Active listening may be the key to mindful communication, but it’s a skill more challenging to master than it sounds.
“Active listening is not an easy nor a natural way of listening for many,” says Susan Whitman, a physician assistant, certified health and wellness coach, and curriculum consultant who teaches in UVM’s Integrative Health and Wellness Coaching Certificate program.
She explains that active listening involves:
- Stepping into someone else’s story.
- Taking out your judgments and opinions.
- Listening to what is said.
“The listener can tune into the facial expressions, body language, and the meaning behind the words to hear the fullness of what the speaker is saying. One of the first things we teach our students in health coaching is active listening,” says Whitman.
Good Housekeeping recently interviewed Whitman about active listening.
“Most of the time, we are listening to a speaker with one side of our brain, while the other side is constantly formulating a response,” she told the magazine. “Do we agree? What are we going to say next? How can I get my point across?”
How to Tell When It’s Not Active Listening: Distracted, Self-Focused, Other-Focused
In her UVM coaching course, Whitman leads exercises to show the difference between distracted, self-focused, and other-focused listening.
The distracted listening exercise is for students to pair up as one student starts a conversation regarding what they feel passionate about or enjoy. The other student plays the part of a distracted listener by constantly checking their phone, looking around, or not paying attention.
“In this situation, the speaker often feels unheard and disconnected and usually quits talking pretty quickly,” Whitman explains.
The self-focused listening exercise is when the listener relates everything the speaker is saying to themselves: While the listener might feel they are connecting to the speaker by sharing a similar experience, the conversation often gets hijacked by the listener.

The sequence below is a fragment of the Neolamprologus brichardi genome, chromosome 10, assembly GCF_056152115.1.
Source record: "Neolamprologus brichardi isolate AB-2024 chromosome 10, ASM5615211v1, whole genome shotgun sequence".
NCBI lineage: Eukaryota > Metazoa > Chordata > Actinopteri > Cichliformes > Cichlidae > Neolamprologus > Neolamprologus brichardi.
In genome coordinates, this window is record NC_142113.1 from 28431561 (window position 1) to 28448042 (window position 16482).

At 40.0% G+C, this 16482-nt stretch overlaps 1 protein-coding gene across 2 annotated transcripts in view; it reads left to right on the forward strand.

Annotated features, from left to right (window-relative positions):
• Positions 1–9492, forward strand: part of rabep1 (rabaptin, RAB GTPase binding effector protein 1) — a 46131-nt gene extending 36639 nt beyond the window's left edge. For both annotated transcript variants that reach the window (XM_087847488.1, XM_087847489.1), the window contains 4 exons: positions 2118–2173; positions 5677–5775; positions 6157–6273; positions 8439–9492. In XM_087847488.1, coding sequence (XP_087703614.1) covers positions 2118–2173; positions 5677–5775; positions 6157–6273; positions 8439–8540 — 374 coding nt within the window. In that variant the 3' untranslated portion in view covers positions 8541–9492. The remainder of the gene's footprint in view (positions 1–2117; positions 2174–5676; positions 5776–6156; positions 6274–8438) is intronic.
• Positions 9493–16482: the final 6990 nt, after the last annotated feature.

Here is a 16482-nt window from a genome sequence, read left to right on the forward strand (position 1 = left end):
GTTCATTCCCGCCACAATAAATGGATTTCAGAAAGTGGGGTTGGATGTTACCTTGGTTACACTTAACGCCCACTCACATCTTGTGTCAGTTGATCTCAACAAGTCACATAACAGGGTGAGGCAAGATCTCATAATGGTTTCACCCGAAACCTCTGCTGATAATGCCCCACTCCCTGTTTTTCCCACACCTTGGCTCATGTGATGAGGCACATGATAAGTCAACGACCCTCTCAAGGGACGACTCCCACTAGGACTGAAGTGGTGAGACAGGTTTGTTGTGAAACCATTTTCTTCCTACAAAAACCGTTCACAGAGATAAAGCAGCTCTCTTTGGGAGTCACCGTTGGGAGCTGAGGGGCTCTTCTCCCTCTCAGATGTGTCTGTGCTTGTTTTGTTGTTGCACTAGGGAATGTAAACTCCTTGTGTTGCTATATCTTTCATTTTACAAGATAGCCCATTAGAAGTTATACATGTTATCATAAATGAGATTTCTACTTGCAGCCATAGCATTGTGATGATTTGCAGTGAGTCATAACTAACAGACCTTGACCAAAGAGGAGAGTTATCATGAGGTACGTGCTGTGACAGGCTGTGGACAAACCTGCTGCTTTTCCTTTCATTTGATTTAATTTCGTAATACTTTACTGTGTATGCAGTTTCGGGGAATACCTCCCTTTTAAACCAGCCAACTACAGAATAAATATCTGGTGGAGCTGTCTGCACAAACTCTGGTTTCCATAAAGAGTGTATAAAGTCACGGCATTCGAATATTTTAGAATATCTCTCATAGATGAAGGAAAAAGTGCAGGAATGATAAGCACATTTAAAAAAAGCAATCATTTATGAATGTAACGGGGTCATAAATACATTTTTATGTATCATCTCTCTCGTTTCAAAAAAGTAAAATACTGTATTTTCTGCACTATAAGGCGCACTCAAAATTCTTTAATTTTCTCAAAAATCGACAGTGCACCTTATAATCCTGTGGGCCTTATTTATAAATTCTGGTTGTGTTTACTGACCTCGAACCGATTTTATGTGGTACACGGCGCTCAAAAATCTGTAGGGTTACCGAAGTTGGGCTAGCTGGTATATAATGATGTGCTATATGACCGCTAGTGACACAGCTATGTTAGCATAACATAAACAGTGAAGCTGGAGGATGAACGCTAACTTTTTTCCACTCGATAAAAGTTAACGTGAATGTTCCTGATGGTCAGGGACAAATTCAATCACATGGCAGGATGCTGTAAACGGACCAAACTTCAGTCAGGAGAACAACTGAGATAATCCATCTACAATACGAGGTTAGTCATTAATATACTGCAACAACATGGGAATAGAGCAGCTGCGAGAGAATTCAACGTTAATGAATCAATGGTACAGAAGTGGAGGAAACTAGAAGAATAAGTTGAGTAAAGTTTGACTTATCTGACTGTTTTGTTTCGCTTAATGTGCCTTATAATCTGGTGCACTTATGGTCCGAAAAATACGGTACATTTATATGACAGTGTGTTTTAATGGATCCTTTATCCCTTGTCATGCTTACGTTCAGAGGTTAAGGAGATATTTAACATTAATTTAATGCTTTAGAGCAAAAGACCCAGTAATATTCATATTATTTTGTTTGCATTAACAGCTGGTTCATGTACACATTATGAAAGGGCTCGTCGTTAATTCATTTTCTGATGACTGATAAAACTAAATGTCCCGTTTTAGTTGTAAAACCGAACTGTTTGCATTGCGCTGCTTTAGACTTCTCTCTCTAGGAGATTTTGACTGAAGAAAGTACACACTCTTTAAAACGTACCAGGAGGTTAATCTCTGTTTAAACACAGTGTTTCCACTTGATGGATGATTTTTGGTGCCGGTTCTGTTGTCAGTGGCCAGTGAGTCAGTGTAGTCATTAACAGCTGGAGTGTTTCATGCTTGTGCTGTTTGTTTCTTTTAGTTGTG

“The speaker still doesn’t get a chance to tell their story or feel completely heard,” Whitman says.
The other-focused listening exercise is when the listener is deeply curious about what the speaker is talking about, asks open-ended questions, and shows that they want to learn more.
“They reflect what they hear the speaker say, and they don’t insert their thoughts or judgments into the conversation,” Whitman says. “In response, the person talking feels heard, validated, and respected.”
Whitman says active listening means we turn down the analytical and judgmental side of our brain and focus on listening and understanding what is being said.
“It’s listening with our whole brain,” she says.
The Benefit of Listening to Different Opinions
Another training Whitman describes is pairing people with opposite opinions about highly controversial topics like gun control or politics.
It goes like this: the speaker explains their thoughts and reasoning, and the listener is only allowed to reflect upon what the person said without opinion or judgments. The speaker is given a chance to correct or expand upon the given reflections until they feel like the listener fully understands their side of the story. Roles are then reversed, and the exercise is repeated.
The result? By listening, people changed their attitudes and better understood the opposing position.
“By fully listening and understanding the other person’s point of view, our opinion changes as well,” she says.